By Bob Difley
In last Saturday’s post I pondered why only about one in four RVers boondock and received a lot of informative comments. At the top of the comments was the concern for safety, with responses like boondocking was a “real unknown” and a preference for the “security of a campground” and “safety of others.” Other comments included “we try not to park alone,” and that there is “safety in numbers,” a fear of “people messing around outside”,and “someone would jump on me.”
Non-safety comments included one who said I “love my comforts” and another that didn’t want to be concerned about “keeping batteries charged.” Another said they camp a lot in Texas where it was hot and they needed their A/C. Concerns from previous blogs included a fear of getting lost, of the unknown, and of having no one else around.
There were also many comments from those who boondock regularly and would continue to do so. But it surprised me that safety was the biggest factor keeping RVers from boondocking. I don’t have any hard data or recent studies that indicate that there is a greater danger being alone on public lands than in campgrounds, but anecdotally I have never talked to anybody or heard instances where someone was attacked or burglarized while boondocking.
Most boondockers, including from the commenters on last Saturday’s post, say they have never experienced a problem or felt unsafe. I have never, in sixteen years of fulltiming and boondocking, had a problem or felt threatened. However, I have left boondocking campsites because of what I thought could have been problems, but all but one of those because of large partying groups nearby (I fear groups of drinking/partying 20-somethings far more). In the other case I pulled into and immediately out of a dispersed area because I didn’t like the look of some of the campers there–they looked more like homeless squatters than campers).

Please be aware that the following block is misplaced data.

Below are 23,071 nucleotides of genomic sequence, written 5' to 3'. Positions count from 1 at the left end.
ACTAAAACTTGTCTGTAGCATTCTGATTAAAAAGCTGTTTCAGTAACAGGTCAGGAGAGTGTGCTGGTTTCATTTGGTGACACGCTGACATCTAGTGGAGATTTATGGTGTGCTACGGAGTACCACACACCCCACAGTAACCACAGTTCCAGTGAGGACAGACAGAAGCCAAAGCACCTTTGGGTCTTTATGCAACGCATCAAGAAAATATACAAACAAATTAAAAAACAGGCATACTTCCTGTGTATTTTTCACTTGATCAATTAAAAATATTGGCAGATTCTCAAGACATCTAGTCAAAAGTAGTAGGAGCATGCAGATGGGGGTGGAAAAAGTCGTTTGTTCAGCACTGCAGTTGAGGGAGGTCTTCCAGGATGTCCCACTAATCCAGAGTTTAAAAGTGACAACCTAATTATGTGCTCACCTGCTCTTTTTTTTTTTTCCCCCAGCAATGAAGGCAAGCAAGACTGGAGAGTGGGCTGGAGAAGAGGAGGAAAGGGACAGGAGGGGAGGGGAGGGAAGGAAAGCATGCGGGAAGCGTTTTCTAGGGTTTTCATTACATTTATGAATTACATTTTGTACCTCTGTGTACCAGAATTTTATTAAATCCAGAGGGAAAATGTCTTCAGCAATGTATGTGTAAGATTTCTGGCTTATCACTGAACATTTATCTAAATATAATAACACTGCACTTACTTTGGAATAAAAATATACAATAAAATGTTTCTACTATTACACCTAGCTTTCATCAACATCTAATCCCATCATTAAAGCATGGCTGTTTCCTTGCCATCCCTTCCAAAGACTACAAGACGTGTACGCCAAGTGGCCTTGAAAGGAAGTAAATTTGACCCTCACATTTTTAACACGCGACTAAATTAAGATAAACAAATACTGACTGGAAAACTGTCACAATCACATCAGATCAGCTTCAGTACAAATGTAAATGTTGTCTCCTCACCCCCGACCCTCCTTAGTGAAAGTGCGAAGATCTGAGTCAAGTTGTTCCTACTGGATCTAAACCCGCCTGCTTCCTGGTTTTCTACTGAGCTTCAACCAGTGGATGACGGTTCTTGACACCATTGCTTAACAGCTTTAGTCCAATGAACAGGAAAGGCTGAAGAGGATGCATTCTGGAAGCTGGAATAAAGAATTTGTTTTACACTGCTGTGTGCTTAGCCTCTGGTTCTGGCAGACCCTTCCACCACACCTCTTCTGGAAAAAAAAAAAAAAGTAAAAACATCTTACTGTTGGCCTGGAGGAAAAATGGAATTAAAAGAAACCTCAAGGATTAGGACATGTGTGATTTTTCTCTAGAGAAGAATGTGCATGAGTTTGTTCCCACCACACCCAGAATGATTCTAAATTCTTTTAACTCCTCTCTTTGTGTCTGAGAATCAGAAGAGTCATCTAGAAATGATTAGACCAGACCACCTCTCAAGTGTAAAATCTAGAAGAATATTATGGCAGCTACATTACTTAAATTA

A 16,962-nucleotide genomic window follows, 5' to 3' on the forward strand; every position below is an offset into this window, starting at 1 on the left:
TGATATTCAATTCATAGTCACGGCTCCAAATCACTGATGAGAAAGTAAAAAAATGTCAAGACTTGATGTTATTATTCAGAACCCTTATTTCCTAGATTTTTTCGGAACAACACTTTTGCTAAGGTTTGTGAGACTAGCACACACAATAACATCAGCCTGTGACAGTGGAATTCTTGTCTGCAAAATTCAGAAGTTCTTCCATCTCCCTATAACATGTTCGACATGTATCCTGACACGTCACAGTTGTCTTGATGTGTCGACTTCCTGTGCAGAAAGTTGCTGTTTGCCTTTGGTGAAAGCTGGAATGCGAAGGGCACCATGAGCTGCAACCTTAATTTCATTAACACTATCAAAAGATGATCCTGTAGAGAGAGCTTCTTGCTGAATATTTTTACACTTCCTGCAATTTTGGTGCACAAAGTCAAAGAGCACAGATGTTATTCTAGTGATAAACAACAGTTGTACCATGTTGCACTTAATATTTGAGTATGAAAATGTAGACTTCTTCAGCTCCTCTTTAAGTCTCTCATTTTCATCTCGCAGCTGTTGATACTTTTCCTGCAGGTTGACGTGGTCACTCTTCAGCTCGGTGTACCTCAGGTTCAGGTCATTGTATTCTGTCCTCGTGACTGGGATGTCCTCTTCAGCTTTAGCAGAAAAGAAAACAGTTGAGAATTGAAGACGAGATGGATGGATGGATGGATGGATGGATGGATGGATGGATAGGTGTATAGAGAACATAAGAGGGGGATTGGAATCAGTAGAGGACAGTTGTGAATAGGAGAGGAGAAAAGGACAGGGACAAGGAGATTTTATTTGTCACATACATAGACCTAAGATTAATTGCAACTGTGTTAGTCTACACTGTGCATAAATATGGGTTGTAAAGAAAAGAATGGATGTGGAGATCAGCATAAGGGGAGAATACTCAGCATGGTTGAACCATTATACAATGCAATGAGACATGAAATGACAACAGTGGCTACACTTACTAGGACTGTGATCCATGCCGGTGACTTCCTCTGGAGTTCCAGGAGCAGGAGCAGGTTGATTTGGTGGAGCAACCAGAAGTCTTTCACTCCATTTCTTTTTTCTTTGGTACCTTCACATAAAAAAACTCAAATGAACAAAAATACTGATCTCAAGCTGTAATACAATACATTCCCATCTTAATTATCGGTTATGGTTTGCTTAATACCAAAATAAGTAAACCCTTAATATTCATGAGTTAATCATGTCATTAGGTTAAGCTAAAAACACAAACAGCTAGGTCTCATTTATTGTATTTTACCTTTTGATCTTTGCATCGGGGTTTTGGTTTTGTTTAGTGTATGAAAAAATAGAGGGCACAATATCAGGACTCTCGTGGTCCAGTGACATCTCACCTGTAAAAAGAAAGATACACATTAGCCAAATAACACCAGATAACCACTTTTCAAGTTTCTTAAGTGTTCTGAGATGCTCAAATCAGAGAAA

So maybe this is the better starting point for those unaccustomed to camping alone. There are all kinds of boondocking campsites, from the hundreds of thousands that flock into Quartzsite each winter to the isolated spot along an old logging road deep inside a national forest. Though seasoned boondockers may prefer the latter, there are very nice boondocking areas called “dispersed camping areas” that the forest service and BLM designate for boondocking. They are less isolated, and you can often choose a spot near other campers or further away, whatever suits you. Some, like the Long Term Visitor Areas (LTVA) designated by the BLM have an onsite host. That is true even at Quartzsite.
So for beginning boondockers, a visit to the FS or BLM office to identify the local dispersed camping areas would be a good move. Then you could camp as close or as far away from others as you like. And there is another perk. Most boondockers are not unfriendly, though they prefer not to have neighbors too close, and are usually open to questions about the boondocking lifestyle enabling you to expand your knowledge on how to boondock and suggestions of where to go.
You might find that having more personal space than in a campground and being out in nature suits you just fine. Try it, and you can expand your boondocking pursuits at your own speed from there.
Check out my website for more RVing tips and destinations and my ebooks, BOONDOCKING: Finding the Perfect Campsite on America’s Public Lands, Snowbird Guide to Boondocking in the Southwestern Deserts, and 111 Ways to Get the Biggest Bang out of your RV Lifestyle Dollar.